Poll data says the employment market is improving

by SixFigureStart | November 24, 2009

  • My Vault
Looking for more evidence that the recession's hit bottom? The real recession, I mean—the one measured in complicated things like "number of jobs lost" and "ease of finding new employment" and "average time unemployed"—rather than, say, "technical economic indicators" or "quantitative easing."

If you are interested in the former category, you might like to know that a majority of respondents to a recent Vault poll—almost 75 percent—reported that they believe the job market to be no worse or in better shape than it was three months ago.

Of course, the data from the survey isn't all good: a quarter of respondents believe that the job market deteriorated further over the last three months, and their opinions are backed up by rising unemployment figures. And, even if the majority are correct, the figures suggest that we're not looking like we're going to be rocketing out of this thing with anything like the speed with which we entered it: hence the paltry representation in the "significantly better" camp.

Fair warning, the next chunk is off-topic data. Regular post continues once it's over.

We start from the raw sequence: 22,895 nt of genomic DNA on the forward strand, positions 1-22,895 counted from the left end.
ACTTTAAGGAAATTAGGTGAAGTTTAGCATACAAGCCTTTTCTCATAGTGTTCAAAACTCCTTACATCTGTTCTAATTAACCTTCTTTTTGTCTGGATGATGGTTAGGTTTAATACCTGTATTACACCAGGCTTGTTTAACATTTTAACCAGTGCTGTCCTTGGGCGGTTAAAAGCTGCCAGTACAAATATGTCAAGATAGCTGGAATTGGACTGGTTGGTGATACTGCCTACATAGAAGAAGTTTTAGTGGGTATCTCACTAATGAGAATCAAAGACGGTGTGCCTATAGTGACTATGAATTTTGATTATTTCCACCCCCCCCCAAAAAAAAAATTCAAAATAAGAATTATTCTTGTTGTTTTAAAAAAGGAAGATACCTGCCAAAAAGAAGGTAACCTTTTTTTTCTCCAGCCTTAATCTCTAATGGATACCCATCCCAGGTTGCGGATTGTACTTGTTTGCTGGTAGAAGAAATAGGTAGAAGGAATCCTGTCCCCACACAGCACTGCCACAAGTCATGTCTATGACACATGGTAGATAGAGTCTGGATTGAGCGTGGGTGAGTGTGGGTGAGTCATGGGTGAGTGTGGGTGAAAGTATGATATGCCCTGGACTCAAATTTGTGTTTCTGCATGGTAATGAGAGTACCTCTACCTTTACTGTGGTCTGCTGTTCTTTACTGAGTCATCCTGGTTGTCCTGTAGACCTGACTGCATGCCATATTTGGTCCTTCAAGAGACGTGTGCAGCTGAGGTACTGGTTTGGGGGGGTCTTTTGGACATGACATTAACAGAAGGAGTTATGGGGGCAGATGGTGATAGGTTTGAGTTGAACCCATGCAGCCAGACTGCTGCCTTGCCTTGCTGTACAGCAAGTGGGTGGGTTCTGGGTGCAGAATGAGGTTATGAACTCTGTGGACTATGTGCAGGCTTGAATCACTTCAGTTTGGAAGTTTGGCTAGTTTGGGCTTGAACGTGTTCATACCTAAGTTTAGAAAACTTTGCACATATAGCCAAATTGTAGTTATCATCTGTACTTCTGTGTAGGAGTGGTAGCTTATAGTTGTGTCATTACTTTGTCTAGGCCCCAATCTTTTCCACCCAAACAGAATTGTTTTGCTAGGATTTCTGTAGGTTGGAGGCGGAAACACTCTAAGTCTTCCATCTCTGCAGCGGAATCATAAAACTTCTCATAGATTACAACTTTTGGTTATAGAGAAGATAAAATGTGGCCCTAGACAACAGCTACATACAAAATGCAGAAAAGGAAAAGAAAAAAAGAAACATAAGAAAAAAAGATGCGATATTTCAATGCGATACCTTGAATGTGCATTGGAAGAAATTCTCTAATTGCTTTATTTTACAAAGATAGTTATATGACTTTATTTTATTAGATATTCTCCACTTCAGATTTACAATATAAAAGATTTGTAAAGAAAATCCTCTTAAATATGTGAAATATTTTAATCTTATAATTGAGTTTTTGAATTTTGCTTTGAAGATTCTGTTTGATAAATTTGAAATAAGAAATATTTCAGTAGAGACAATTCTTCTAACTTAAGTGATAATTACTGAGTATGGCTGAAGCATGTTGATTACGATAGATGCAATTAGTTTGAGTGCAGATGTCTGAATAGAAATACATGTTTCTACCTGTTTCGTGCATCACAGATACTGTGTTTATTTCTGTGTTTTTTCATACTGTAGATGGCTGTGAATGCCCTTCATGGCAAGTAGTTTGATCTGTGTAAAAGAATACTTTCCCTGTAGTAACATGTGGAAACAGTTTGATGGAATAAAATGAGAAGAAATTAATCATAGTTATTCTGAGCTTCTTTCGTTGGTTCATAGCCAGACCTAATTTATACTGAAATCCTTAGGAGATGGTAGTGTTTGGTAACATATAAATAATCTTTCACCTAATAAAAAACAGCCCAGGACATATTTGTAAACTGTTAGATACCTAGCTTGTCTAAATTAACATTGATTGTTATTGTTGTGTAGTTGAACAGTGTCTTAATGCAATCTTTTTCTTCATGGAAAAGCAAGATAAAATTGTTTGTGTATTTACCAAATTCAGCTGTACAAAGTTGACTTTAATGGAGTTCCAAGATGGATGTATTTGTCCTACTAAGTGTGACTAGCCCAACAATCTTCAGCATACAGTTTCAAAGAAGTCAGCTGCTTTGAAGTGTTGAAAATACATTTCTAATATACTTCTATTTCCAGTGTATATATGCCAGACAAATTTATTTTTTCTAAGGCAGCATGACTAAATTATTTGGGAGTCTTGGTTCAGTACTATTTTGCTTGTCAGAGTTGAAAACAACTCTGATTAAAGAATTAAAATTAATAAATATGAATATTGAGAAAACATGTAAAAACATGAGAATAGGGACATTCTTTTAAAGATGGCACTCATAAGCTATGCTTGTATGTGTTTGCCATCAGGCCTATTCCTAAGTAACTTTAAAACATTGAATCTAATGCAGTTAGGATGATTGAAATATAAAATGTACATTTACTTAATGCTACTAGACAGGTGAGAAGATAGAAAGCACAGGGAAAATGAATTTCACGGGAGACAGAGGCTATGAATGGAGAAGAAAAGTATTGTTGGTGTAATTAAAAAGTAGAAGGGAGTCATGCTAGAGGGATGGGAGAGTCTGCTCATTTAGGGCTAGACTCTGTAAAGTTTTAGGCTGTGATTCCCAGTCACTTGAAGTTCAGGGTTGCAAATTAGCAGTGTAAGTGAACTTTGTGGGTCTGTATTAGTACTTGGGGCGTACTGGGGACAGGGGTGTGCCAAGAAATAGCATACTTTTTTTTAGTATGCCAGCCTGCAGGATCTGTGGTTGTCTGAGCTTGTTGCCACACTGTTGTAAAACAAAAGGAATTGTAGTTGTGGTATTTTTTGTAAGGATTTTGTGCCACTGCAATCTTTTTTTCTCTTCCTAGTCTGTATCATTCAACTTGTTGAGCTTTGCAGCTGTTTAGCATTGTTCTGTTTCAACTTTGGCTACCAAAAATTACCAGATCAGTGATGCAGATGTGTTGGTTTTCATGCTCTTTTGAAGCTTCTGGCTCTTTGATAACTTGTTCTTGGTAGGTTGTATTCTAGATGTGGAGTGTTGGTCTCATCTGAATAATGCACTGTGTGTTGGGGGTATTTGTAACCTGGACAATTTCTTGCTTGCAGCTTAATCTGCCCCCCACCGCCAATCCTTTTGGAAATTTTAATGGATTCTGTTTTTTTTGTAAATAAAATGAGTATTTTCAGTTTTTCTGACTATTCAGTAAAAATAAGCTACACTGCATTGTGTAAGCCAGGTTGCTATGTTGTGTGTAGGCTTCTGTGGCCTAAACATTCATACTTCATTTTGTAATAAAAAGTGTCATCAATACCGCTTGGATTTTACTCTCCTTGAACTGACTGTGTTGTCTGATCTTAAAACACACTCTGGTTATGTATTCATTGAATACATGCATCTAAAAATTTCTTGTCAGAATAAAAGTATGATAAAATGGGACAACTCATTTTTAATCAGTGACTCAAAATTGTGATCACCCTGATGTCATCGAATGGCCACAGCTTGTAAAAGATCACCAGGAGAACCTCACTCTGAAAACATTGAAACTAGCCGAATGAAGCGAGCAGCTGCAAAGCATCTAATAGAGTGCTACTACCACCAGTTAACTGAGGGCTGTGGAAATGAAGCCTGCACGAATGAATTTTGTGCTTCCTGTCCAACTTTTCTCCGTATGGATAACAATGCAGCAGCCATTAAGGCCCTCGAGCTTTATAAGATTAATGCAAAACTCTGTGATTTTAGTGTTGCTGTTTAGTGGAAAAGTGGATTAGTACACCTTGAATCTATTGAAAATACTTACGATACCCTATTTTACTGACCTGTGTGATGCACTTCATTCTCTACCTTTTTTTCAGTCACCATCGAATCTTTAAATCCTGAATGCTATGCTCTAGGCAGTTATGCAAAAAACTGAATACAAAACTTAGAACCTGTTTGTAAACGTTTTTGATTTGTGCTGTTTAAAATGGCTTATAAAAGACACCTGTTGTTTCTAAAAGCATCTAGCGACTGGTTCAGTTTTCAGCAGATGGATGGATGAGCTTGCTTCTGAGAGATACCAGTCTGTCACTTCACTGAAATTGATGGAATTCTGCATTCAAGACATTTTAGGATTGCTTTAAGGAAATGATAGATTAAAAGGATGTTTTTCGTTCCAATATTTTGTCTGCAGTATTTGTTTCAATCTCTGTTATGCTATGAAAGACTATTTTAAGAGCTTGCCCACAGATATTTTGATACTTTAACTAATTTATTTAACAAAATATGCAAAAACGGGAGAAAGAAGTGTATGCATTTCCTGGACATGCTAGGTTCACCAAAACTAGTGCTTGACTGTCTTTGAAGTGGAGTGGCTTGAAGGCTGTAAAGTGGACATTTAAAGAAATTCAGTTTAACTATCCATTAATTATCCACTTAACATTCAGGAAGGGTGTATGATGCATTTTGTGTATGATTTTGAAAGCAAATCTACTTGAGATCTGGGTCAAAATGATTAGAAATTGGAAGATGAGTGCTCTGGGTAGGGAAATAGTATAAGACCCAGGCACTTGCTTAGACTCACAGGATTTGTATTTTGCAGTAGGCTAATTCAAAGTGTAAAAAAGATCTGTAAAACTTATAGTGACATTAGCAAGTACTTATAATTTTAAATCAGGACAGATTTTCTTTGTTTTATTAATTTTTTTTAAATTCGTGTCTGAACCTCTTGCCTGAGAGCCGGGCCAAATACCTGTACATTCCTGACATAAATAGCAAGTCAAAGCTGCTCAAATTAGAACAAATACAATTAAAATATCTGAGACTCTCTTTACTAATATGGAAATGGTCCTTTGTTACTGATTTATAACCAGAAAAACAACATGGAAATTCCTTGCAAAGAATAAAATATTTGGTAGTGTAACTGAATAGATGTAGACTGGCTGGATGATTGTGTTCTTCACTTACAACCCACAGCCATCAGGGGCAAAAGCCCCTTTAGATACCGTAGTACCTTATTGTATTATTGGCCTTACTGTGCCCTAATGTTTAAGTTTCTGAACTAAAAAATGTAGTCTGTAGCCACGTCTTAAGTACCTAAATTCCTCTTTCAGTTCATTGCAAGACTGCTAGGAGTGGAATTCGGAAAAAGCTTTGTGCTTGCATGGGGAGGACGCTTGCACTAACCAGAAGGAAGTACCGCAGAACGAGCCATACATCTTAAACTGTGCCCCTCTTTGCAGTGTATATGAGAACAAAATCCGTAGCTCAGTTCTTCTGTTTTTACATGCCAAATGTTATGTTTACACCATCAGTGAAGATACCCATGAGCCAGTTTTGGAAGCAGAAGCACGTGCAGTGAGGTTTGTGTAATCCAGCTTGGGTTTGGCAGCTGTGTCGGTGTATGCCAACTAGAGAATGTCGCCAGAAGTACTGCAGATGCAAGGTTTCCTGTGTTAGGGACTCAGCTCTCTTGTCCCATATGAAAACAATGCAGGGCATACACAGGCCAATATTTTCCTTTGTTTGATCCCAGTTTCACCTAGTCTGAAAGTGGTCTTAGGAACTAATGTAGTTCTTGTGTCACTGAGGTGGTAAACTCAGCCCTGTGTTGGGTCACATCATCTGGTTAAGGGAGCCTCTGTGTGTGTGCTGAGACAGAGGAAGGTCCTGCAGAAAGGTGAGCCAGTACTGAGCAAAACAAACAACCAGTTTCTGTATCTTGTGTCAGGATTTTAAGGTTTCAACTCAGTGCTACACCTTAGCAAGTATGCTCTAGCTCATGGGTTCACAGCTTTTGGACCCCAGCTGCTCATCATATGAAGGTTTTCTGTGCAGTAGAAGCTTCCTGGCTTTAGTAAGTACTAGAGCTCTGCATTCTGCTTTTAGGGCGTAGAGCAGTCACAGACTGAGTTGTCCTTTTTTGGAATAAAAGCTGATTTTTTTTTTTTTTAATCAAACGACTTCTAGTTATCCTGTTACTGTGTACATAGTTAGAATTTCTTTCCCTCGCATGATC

The obvious advantage of comparing sentiment to actual unemployment numbers is that one can get a sense of what it's like out there right now for those who are actually looking. Sure, the unemployment figures are bad, but who hasn't heard the "lagging indicator" spiel about those? What we really need is a "leading indicator"—and short of a comprehensive index of open positions, the impressions of people in the trenches is as close as we're likely to get. For that reason, we're going to be running a version of that poll on a regular basis, to try and get ahead—or at least level with—what the job market is doing in real time.

For the time being, then, sentiment appears to indicate that the market is sitting flat, and perhaps even improving slightly. After the last 12 months in the employment market, that alone feels like reason to celebrate.

--Posted by Phil Stott, Vault.com

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